Never look at the brass encouragingly, goes the conducting advice one-liner attributed to Richard Strauss, but Gianandrea Noseda must have had the eye permanently on the brass while rehearsing with the TSO for the last night’s performance of Casella/Strauss/Wagner/Beethoven. The loudness of the brass and winds required the rest of the orchestra to be at their most brash too. For some of the program, this worked fine—Casella and Beethoven—but the vocal pieces suffered from this imbalance, even while showcasing such a powerhouse soprano as Adrianne Pieczonka.
Noseda is an advocate for the revaluation of the Italian composer Alfredo Casella (1883-1947) and this is the reason we got to hear Casella’s “Italia” in the program. The rhapsody plays with two folk melodies in its two movements, and I found the first part more intriguing musically—perhaps because I couldn’t recognize any of its Sicilian folk roots, perhaps because it’s a movement of an appealingly dark mood. The second, Neapolitan part varies the “Funiculì, Funiculà” through various instrumental section and dynamics and has more of a big band in a summer festival quality.
Strauss’s Four Last Songs followed. The orchestra was flat-out too loud in “Frühling” and “September”, and even though the imbalance was slightly redressed for the last two songs, the asymmetry was there to stay. If you came to enjoy Pieczonka’s savoury ways with the German text, you left for the interval unsatisfied, ears ringing with brass. There was no withholding, no teasing, no sensuality in the orchestral tapestry in the Four Last Songs; it gave its all immediately and continued in that vein.
Surprisingly, this also happened in “Mild und Leise” and the Liebestod. The instrumental Prelude itself was subtle and there was plenty of douceur; as soon as the singing started, however, the imbalance was back. In her soaring resplendent highs, Pieczonka easily took over, but for the lower notes the orchestra was hogging the sound again. Still, it was a special occasion: one of the best young-dramatic sopranos in the world today trying out a major role ahead of her. We were the first to have a taste, we can say years from now. (There’s been talk about a future Bayreuth Isolde… In my profile of Pieczonka [PDF] for Opera Canada, for example.)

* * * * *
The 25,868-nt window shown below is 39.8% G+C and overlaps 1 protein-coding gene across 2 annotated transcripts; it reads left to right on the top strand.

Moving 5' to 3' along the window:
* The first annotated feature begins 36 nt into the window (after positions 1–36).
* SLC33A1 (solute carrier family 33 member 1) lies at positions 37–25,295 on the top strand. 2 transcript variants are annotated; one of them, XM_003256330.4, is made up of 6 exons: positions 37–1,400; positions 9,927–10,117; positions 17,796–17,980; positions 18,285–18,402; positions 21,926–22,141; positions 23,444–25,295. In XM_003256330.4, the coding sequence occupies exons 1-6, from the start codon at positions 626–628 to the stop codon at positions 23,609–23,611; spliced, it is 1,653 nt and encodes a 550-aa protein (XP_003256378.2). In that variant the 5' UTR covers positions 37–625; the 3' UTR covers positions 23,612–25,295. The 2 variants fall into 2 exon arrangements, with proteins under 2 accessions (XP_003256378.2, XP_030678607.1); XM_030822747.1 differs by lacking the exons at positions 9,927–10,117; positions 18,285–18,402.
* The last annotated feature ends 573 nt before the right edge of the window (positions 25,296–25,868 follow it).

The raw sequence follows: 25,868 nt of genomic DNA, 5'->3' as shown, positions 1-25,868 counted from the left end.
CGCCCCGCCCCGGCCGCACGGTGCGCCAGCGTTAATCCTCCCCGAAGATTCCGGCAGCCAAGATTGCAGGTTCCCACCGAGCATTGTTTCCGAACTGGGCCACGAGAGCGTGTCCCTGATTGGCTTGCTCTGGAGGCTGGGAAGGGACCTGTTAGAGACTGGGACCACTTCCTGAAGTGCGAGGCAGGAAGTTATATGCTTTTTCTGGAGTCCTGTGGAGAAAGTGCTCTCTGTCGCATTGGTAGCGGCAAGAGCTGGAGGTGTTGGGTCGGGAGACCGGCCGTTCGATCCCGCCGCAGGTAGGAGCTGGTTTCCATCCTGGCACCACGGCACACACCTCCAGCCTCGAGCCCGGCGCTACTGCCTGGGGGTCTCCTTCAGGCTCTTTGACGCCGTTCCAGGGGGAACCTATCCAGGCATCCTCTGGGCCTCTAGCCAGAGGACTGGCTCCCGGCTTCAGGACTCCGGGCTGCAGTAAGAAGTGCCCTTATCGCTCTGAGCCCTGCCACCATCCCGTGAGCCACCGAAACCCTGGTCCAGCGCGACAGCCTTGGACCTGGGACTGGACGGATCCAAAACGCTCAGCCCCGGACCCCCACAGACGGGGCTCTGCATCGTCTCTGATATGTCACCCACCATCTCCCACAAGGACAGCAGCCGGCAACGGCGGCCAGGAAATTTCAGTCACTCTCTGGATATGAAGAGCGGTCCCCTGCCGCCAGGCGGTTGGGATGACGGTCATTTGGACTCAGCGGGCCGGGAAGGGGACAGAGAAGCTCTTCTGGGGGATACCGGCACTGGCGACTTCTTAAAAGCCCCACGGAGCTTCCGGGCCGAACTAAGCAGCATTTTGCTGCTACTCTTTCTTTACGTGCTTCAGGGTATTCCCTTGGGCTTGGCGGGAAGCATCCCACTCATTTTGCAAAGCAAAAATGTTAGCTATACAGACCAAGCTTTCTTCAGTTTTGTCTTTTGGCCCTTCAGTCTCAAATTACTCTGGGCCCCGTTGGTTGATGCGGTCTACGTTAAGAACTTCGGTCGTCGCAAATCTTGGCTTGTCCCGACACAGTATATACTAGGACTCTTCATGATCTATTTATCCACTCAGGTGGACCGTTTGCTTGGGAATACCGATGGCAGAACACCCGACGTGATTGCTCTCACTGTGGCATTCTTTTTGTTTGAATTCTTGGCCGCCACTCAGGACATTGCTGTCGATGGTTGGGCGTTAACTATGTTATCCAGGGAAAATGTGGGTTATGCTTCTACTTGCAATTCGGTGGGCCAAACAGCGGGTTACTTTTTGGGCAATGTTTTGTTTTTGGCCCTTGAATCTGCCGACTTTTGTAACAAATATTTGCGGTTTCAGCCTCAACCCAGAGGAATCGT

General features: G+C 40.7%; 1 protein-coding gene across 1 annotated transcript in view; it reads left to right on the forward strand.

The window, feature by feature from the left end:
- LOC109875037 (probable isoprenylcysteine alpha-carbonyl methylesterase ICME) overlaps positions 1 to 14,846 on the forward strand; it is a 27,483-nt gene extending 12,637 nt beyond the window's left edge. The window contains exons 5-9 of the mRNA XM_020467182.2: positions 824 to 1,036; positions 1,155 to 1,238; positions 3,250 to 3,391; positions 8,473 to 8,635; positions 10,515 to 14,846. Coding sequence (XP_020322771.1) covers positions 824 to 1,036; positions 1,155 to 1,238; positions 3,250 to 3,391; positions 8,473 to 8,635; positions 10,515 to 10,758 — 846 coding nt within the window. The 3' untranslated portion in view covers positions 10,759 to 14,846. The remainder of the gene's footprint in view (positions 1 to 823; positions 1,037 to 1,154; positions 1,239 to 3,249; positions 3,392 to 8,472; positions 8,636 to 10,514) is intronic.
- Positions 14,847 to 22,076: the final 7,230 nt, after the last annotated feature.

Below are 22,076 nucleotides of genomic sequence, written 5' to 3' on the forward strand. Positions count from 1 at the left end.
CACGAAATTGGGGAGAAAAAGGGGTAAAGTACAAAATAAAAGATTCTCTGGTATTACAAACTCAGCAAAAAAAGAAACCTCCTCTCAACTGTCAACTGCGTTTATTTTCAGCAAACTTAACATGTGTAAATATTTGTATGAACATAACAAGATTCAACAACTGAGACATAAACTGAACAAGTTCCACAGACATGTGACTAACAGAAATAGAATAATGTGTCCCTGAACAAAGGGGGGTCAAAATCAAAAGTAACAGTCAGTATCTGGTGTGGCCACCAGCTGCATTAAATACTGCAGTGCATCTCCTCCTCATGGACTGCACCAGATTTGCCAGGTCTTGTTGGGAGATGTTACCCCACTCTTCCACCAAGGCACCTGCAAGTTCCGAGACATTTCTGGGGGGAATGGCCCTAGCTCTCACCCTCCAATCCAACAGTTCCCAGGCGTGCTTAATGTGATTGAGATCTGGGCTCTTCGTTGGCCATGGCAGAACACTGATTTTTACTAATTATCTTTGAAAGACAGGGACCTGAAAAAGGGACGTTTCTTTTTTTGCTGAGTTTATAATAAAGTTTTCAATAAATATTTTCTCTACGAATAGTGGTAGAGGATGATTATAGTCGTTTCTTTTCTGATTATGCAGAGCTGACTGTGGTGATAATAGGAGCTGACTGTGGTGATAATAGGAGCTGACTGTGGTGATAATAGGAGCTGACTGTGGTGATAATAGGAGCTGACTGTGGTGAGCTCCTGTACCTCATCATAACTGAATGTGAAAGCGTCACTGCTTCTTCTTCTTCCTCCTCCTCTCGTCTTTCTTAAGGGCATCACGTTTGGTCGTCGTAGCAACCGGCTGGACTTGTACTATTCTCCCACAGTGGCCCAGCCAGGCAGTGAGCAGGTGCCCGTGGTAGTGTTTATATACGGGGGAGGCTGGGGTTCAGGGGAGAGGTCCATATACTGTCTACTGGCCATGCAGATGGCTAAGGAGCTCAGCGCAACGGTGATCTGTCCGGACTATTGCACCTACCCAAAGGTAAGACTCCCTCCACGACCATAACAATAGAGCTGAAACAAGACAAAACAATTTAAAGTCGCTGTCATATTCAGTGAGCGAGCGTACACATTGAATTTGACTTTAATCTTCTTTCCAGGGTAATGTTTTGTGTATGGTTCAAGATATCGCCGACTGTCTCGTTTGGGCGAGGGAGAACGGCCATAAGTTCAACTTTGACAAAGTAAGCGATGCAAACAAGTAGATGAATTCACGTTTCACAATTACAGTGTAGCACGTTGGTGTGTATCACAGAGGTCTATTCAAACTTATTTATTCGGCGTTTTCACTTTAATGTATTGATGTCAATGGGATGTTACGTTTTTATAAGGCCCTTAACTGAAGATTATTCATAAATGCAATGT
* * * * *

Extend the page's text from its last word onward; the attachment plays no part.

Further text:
Finally, Beethoven and his mad Seventh. I’ve been listening a lot of Beethoven on period instruments lately and was worried I’d be biased against the all-out luxury Beethoven of a modern orchestra under Noseda, but turns out I had no reason to be. The Seventh really could be done as a spectacle, and as a series of explosions, and it’ll work just spiffingly. Not everything was in order last night—the extremely fast Presto movement, for example, had a number of late entries, and even though split-second, they were noticeable. But overall it was a tremendously fun performance, with all the connotations positive and negative of the term. Actually, scratch that. There can’t be any negative connotations of having child-like, bouncing off a trampoline type fun at a symphonic concert.
A note for the TSO program editors: please credit the translators.
Photos by Malcolm Cook / TSO